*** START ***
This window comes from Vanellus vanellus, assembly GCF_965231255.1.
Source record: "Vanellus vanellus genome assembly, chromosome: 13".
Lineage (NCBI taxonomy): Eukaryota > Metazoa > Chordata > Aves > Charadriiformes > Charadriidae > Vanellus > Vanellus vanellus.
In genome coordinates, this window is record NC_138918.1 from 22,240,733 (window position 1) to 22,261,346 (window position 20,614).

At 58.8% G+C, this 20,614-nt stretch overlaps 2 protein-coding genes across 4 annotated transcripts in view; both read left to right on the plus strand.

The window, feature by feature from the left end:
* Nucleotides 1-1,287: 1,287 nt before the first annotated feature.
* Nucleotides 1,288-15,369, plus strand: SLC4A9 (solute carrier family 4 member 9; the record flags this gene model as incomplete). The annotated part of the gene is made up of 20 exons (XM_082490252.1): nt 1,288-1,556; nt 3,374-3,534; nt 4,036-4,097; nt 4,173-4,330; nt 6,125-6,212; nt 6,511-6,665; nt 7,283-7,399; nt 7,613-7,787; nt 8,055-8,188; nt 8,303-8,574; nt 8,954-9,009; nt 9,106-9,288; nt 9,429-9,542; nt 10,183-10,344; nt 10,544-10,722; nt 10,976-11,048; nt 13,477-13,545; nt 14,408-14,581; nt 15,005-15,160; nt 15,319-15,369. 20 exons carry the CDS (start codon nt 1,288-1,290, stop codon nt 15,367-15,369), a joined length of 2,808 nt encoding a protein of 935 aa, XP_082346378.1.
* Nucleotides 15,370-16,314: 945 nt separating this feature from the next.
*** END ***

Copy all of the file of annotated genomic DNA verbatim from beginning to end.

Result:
This window comes from Vanellus vanellus, assembly GCF_965231255.1.
Source record: "Vanellus vanellus genome assembly, chromosome: 13".
Lineage (NCBI taxonomy): Eukaryota > Metazoa > Chordata > Aves > Charadriiformes > Charadriidae > Vanellus > Vanellus vanellus.
In genome coordinates, this window is record NC_138918.1 from 22,240,733 (window position 1) to 22,261,346 (window position 20,614).

At 58.8% G+C, this 20,614-nt stretch overlaps 2 protein-coding genes across 4 annotated transcripts in view; both read left to right on the plus strand.

The window, feature by feature from the left end:
* Nucleotides 1-1,287: 1,287 nt before the first annotated feature.
* Nucleotides 1,288-15,369, plus strand: SLC4A9 (solute carrier family 4 member 9; the record flags this gene model as incomplete). The annotated part of the gene is made up of 20 exons (XM_082490252.1): nt 1,288-1,556; nt 3,374-3,534; nt 4,036-4,097; nt 4,173-4,330; nt 6,125-6,212; nt 6,511-6,665; nt 7,283-7,399; nt 7,613-7,787; nt 8,055-8,188; nt 8,303-8,574; nt 8,954-9,009; nt 9,106-9,288; nt 9,429-9,542; nt 10,183-10,344; nt 10,544-10,722; nt 10,976-11,048; nt 13,477-13,545; nt 14,408-14,581; nt 15,005-15,160; nt 15,319-15,369. 20 exons carry the CDS (start codon nt 1,288-1,290, stop codon nt 15,367-15,369), a joined length of 2,808 nt encoding a protein of 935 aa, XP_082346378.1.
* Nucleotides 15,370-16,314: 945 nt separating this feature from the next.